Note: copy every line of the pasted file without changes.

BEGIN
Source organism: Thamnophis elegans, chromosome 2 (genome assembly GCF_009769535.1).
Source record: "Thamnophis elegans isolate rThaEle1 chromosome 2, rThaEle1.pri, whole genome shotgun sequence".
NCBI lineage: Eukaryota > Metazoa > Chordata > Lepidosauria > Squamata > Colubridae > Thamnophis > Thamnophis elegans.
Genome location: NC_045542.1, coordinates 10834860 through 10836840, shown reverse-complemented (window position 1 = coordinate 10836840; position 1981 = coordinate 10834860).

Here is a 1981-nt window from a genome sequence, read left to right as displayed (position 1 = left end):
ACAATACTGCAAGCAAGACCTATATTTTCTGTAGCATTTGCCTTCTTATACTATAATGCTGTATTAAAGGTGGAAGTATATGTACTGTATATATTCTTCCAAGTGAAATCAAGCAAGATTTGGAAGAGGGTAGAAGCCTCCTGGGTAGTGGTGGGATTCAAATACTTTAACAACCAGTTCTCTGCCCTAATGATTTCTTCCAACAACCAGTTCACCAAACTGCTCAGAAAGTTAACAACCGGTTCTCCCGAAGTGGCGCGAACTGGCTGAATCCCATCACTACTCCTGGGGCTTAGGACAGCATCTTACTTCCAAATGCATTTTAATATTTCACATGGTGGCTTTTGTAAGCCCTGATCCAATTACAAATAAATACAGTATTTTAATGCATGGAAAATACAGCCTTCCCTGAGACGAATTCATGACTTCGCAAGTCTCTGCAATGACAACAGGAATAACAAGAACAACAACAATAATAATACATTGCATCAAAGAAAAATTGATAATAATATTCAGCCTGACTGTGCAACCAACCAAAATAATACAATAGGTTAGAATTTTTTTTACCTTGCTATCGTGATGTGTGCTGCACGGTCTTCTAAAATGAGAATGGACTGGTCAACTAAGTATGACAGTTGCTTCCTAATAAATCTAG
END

Source organism: Thamnophis elegans, chromosome 2 (genome assembly GCF_009769535.1).
Source record: "Thamnophis elegans isolate rThaEle1 chromosome 2, rThaEle1.pri, whole genome shotgun sequence".
NCBI lineage: Eukaryota > Metazoa > Chordata > Lepidosauria > Squamata > Colubridae > Thamnophis > Thamnophis elegans.
Genome location: NC_045542.1, coordinates 10834860 through 10836840, shown reverse-complemented (window position 1 = coordinate 10836840; position 1981 = coordinate 10834860).

Here is a 1981-nt window from a genome sequence, read left to right as displayed (position 1 = left end):
ACAATACTGCAAGCAAGACCTATATTTTCTGTAGCATTTGCCTTCTTATACTATAATGCTGTATTAAAGGTGGAAGTATATGTACTGTATATATTCTTCCAAGTGAAATCAAGCAAGATTTGGAAGAGGGTAGAAGCCTCCTGGGTAGTGGTGGGATTCAAATACTTTAACAACCAGTTCTCTGCCCTAATGATTTCTTCCAACAACCAGTTCACCAAACTGCTCAGAAAGTTAACAACCGGTTCTCCCGAAGTGGCGCGAACTGGCTGAATCCCATCACTACTCCTGGGGCTTAGGACAGCATCTTACTTCCAAATGCATTTTAATATTTCACATGGTGGCTTTTGTAAGCCCTGATCCAATTACAAATAAATACAGTATTTTAATGCATGGAAAATACAGCCTTCCCTGAGACGAATTCATGACTTCGCAAGTCTCTGCAATGACAACAGGAATAACAAGAACAACAACAATAATAATACATTGCATCAAAGAAAAATTGATAATAATATTCAGCCTGACTGTGCAACCAACCAAAATAATACAATAGGTTAGAATTTTTTTTACCTTGCTATCGTGATGTGTGCTGCACGGTCTTCTAAAATGAGAATGGACTGGTCAACTAAGTATGACAGTTGCTTCCTAATAAATCTAG